Paying for Your Child's College Education: A Timeline

If you haven’t started saving, here’s a list of reminders and strategies to consider as the years go by.

If you haven’t started saving, here’s a list of reminders and strategies to consider as the years go by

Interest rates on student loans have seen many changes over the last decade and a half.

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What you should be doing right now: Hopefully you've been putting money into a 529 plan for some time now. If so, keep doing it.

"If you haven't, set up an automatic withdrawal from your checking account every month," Polimeni suggests. "After a couple pay periods, you sort of won't feel its absence any longer."

More to consider: There are fees associated with 529s, like the program management fee, which takes less than 1 percent of the savings each year. You could instead opt to put money into a custodial account reserved in your child's name, but those are subject to taxes, and when your kid comes of age, he or she could technically use it for whatever he or she wants – like buying a motorcycle.

If your child is 18...

The situation ahead: It's almost time, and you've saved ... virtually nothing. Don't beat yourself up. That won't help your child, and life is expensive and difficult; not everyone can put money away. Start researching loans and scholarships.

[Read: 10 Financial Tips for College Grads.]

What you should be doing right now: As for loans, you can complete a free application for federal student aid at www.fafsa.ed.gov, and if the university requires it, a College Scholarship Service financial aid profile application. Both give lenders information to determine your eligibility for financial aid.

"Limit your scholarships applications to those that you have the best chance at," Michaelsen says. "Often, those are state and regional ones. Focus your search on organizations, churches and groups that you have a personal involvement or connection. Don't forget to ask employers about scholarships."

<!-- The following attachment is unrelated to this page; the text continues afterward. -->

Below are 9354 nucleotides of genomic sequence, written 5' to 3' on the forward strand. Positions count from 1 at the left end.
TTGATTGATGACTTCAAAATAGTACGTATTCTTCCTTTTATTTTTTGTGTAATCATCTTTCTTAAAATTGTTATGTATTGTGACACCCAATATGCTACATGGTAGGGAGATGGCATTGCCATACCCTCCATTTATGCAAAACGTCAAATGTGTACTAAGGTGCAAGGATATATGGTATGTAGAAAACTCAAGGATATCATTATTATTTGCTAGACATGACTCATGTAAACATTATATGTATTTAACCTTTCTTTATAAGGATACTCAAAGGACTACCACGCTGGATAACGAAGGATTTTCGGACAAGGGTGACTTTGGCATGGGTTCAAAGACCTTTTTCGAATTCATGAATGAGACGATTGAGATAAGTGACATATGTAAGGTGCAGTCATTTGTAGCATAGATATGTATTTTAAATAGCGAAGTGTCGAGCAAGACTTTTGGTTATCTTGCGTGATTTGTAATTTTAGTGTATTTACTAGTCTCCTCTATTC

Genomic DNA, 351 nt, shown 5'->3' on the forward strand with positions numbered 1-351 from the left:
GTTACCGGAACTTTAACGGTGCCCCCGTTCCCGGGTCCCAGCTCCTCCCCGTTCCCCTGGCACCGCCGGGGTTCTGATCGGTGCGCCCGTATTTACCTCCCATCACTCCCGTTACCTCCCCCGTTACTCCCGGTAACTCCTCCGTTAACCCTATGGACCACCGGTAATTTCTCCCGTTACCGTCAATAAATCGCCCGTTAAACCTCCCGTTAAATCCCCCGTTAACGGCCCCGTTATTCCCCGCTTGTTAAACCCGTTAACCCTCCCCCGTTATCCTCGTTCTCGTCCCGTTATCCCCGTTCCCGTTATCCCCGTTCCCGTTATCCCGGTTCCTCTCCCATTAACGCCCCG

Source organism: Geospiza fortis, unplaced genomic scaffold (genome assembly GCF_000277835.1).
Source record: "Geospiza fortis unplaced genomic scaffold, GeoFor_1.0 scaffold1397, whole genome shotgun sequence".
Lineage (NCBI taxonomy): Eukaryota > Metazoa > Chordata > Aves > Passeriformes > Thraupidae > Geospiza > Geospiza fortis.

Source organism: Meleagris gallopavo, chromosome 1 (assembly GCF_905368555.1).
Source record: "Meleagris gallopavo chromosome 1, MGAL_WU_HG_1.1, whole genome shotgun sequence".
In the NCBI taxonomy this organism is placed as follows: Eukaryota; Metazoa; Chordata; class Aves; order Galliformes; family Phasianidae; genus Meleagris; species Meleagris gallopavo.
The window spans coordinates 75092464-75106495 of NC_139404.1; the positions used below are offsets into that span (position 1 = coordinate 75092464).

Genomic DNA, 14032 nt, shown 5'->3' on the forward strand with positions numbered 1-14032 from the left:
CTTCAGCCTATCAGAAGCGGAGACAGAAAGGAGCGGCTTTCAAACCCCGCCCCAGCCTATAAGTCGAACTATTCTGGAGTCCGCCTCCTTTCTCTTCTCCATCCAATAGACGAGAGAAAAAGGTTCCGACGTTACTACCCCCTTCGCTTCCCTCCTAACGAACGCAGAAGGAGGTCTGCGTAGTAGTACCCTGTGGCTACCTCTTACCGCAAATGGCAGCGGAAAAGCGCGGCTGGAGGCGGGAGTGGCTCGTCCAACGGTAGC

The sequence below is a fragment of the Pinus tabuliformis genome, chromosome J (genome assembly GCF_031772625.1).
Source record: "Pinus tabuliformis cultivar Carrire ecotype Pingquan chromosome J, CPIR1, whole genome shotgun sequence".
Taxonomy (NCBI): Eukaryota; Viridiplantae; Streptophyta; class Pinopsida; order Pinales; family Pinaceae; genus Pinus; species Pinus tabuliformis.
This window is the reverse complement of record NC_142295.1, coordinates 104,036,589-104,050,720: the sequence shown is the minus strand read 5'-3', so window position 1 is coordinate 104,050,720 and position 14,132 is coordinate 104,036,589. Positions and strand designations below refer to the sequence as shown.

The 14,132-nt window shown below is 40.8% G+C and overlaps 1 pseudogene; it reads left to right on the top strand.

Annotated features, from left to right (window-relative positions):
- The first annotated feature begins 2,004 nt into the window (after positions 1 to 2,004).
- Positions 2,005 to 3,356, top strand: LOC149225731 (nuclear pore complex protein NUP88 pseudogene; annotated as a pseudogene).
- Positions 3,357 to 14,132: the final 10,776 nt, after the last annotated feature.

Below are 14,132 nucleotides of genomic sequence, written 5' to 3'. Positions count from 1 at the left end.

Michaelsen also suggests asking the college about payment plans, which are often interest-free.

More to consider: When an educational institution determines your financial aid based on your needs, your assets aren't created equal, Scott points out. He says if you have $300,000 worth of stocks, bonds or CDs, which perhaps you were planning on using for retirement, you are going to have a tougher time getting money. But if that same $300,000 has been parked in an actual retirement account, or you have $300,000 in home equity, that's another story; the money won't be used against you when determining need-based financial aid.

[See: 50 Smart Money Moves.]

"The reasoning here is that a parent should not have to sell their home, take a second mortgage or plunder their own retirement account to pay for college," Scott says.

That is logical, but much of the way money is allocated to college students isn't. Of course, one wouldn't want to punish a penniless high school student who aspires to go to college but doesn't have parents who support that goal. But as Scott says, "We have a financial aid system that punishes those that save for their child's college and rewards those that do not. Colleges take into account how much you've saved for college when they are awarding need-based financial aid and loans. If you save more, you get less."